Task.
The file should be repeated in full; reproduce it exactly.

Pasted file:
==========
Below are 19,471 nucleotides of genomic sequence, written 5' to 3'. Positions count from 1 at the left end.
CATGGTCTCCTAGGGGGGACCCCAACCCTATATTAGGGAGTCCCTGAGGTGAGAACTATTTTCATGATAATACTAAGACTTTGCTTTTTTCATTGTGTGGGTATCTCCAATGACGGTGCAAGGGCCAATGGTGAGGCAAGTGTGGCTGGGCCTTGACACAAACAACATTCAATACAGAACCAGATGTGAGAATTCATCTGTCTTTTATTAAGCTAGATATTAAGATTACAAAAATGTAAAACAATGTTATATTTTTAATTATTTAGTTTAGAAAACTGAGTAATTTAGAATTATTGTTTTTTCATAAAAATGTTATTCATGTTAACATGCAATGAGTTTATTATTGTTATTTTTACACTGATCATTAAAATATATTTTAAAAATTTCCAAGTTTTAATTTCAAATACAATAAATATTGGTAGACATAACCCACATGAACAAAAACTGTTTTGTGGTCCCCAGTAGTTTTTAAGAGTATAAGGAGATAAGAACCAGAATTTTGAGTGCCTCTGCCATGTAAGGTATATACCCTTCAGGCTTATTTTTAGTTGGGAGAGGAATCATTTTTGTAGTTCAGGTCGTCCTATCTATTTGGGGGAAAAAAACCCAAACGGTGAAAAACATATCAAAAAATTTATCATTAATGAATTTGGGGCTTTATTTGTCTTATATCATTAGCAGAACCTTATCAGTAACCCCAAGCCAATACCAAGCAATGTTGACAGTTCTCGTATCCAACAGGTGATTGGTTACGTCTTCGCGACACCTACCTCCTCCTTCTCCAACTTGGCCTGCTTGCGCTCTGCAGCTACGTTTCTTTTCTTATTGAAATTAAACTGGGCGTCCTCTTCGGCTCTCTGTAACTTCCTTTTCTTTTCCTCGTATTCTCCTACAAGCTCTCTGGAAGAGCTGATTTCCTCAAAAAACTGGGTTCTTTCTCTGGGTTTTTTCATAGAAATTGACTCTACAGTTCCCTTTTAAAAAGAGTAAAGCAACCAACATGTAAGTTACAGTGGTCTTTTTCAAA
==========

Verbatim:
Below are 19,471 nucleotides of genomic sequence, written 5' to 3'. Positions count from 1 at the left end.
CATGGTCTCCTAGGGGGGACCCCAACCCTATATTAGGGAGTCCCTGAGGTGAGAACTATTTTCATGATAATACTAAGACTTTGCTTTTTTCATTGTGTGGGTATCTCCAATGACGGTGCAAGGGCCAATGGTGAGGCAAGTGTGGCTGGGCCTTGACACAAACAACATTCAATACAGAACCAGATGTGAGAATTCATCTGTCTTTTATTAAGCTAGATATTAAGATTACAAAAATGTAAAACAATGTTATATTTTTAATTATTTAGTTTAGAAAACTGAGTAATTTAGAATTATTGTTTTTTCATAAAAATGTTATTCATGTTAACATGCAATGAGTTTATTATTGTTATTTTTACACTGATCATTAAAATATATTTTAAAAATTTCCAAGTTTTAATTTCAAATACAATAAATATTGGTAGACATAACCCACATGAACAAAAACTGTTTTGTGGTCCCCAGTAGTTTTTAAGAGTATAAGGAGATAAGAACCAGAATTTTGAGTGCCTCTGCCATGTAAGGTATATACCCTTCAGGCTTATTTTTAGTTGGGAGAGGAATCATTTTTGTAGTTCAGGTCGTCCTATCTATTTGGGGGAAAAAAACCCAAACGGTGAAAAACATATCAAAAAATTTATCATTAATGAATTTGGGGCTTTATTTGTCTTATATCATTAGCAGAACCTTATCAGTAACCCCAAGCCAATACCAAGCAATGTTGACAGTTCTCGTATCCAACAGGTGATTGGTTACGTCTTCGCGACACCTACCTCCTCCTTCTCCAACTTGGCCTGCTTGCGCTCTGCAGCTACGTTTCTTTTCTTATTGAAATTAAACTGGGCGTCCTCTTCGGCTCTCTGTAACTTCCTTTTCTTTTCCTCGTATTCTCCTACAAGCTCTCTGGAAGAGCTGATTTCCTCAAAAAACTGGGTTCTTTCTCTGGGTTTTTTCATAGAAATTGACTCTACAGTTCCCTTTTAAAAAGAGTAAAGCAACCAACATGTAAGTTACAGTGGTCTTTTTCAAA